Human behaviour during the last intense period of global warming might offer an insight into how best to adapt to current climate change, a study suggests.
Research led by the University of Plymouth shows that between 10,000 and 15,000 years ago, a major shift in climatic conditions led to the planet becoming significantly warmer and wetter.
This led to a range of responses from, and consequences for, people living at the time both including staggered population increases and effects on crops.
Scientists have now examined archaeological and environmental data from the period, and believe we could potentially learn from past human experiences.
Published in Quaternary Science Reviews, the research was led by Neil Roberts, Professor of Physical Geography at the University of Plymouth, alongside colleagues from University College London and the University of Liverpool.
Professor Roberts said: "The world we see today is obviously very different to how it was 15,000 years ago, but there are certain similarities. The shift to a warmer climate, for example, was not gradual but included two very rapid step jumps separated by a reversal, a pattern very similar to that currently found in the North Atlantic. This led to a variety of human responses and understanding those, and how fast the earth's climate changed, could provide us with vital information as to the best way to respond now."
For the research, scientists focussed on an area of south west Asia bordering the eastern end of the Mediterranean, widely considered to be the birthplace of modern farming and aspects of village life.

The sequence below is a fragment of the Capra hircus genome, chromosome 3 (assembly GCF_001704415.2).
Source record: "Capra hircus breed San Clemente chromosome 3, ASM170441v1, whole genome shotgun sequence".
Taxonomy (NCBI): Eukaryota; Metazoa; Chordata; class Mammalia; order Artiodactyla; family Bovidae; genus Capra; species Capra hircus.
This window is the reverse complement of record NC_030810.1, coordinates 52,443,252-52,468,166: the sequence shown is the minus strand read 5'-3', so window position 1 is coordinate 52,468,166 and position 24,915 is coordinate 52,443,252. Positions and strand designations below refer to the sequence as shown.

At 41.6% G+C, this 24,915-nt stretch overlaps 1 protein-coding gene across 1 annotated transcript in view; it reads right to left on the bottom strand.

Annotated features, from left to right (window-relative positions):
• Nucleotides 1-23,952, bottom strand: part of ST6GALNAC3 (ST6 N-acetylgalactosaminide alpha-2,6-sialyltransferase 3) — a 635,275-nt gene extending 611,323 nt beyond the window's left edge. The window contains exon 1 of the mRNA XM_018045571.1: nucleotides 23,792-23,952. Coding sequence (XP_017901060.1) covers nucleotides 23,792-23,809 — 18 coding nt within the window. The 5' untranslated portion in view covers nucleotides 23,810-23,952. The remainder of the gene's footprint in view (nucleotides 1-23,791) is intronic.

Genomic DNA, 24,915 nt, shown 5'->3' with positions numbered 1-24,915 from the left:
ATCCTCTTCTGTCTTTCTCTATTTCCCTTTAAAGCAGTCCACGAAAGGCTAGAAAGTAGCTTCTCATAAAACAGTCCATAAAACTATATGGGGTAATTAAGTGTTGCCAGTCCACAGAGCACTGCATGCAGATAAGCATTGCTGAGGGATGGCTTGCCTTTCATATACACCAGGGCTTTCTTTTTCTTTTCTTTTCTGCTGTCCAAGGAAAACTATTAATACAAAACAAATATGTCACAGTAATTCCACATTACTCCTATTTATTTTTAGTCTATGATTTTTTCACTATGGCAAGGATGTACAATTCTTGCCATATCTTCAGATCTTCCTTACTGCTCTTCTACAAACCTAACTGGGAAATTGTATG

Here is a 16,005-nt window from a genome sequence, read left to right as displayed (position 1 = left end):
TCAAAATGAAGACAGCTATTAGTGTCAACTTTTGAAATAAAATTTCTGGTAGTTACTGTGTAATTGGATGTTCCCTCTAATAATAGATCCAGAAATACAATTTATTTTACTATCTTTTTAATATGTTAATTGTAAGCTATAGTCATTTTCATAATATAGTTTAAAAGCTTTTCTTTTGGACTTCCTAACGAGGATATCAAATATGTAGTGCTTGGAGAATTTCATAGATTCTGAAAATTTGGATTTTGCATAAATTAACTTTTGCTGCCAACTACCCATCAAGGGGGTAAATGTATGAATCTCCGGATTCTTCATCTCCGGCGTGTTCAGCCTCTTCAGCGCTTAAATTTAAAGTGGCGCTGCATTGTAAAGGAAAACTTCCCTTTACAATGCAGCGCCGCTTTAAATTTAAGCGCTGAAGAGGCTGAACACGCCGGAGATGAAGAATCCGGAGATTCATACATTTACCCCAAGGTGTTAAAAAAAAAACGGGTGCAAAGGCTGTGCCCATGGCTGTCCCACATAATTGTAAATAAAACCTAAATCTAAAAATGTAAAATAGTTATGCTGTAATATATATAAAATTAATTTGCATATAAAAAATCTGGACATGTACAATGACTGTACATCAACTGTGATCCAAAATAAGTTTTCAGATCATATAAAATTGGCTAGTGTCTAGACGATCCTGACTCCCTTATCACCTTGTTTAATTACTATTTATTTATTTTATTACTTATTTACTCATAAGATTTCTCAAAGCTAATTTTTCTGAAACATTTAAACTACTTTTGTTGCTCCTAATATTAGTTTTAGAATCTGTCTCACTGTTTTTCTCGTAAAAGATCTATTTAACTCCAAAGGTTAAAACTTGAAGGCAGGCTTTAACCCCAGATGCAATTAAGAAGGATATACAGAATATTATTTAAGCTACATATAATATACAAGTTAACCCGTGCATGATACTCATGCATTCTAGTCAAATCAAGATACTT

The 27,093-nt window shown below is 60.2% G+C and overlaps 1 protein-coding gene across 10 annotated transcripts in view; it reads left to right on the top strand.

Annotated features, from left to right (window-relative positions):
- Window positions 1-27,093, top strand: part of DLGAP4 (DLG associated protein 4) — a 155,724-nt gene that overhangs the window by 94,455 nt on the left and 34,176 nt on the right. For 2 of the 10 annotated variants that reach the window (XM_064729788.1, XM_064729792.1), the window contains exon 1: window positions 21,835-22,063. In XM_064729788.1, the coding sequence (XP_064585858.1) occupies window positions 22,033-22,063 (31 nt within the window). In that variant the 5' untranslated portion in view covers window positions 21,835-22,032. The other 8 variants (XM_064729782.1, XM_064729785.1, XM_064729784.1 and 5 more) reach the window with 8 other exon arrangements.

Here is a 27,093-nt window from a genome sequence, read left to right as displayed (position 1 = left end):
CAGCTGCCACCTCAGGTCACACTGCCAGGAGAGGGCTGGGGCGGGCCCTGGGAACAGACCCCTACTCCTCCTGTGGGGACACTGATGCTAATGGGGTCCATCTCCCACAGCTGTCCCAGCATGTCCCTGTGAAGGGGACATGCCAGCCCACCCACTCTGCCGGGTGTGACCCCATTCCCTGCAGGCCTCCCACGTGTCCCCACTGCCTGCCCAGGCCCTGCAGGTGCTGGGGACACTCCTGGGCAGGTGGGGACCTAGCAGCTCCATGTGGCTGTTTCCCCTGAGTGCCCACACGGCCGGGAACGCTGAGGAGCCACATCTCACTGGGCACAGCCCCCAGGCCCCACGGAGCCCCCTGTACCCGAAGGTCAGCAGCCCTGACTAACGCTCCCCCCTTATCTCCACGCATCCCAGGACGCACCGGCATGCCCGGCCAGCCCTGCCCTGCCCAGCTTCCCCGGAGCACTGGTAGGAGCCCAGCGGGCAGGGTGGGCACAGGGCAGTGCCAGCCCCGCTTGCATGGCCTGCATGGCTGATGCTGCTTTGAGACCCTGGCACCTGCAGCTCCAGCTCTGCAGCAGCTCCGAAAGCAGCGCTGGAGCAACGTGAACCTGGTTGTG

By examining records of past climate and vegetation from caves, lakes and archaeological sites, they discovered that the climate of the region changed from being cold and dry to significantly warmer and wetter. As the climate warmed the population increased, but this trend began earlier in some areas than others even though the climatic warming occurred at the same time everywhere.
In areas where socio-ecological continuity was maintained through periods of adverse climate, human communities were able to respond rapidly to subsequent climatic improvement. By contrast, in areas where there was a break in settlement at these times, populations were slower to react to the new opportunities provided by the interglacial world.
Professor Roberts added: "This region is significant because it is where the world's first farming began, the so-called Neolithic Revolution. It has long been suspected that the domestication of plants and animals, and the beginnings of settled village life, were a response to the change in climate. This research suggests that people perhaps realised the benefits of such agricultural continuity during the period of climate change, and provides an interesting glimpse into the most beneficial ways we might respond now and in the future."
Quaternary Science Reviews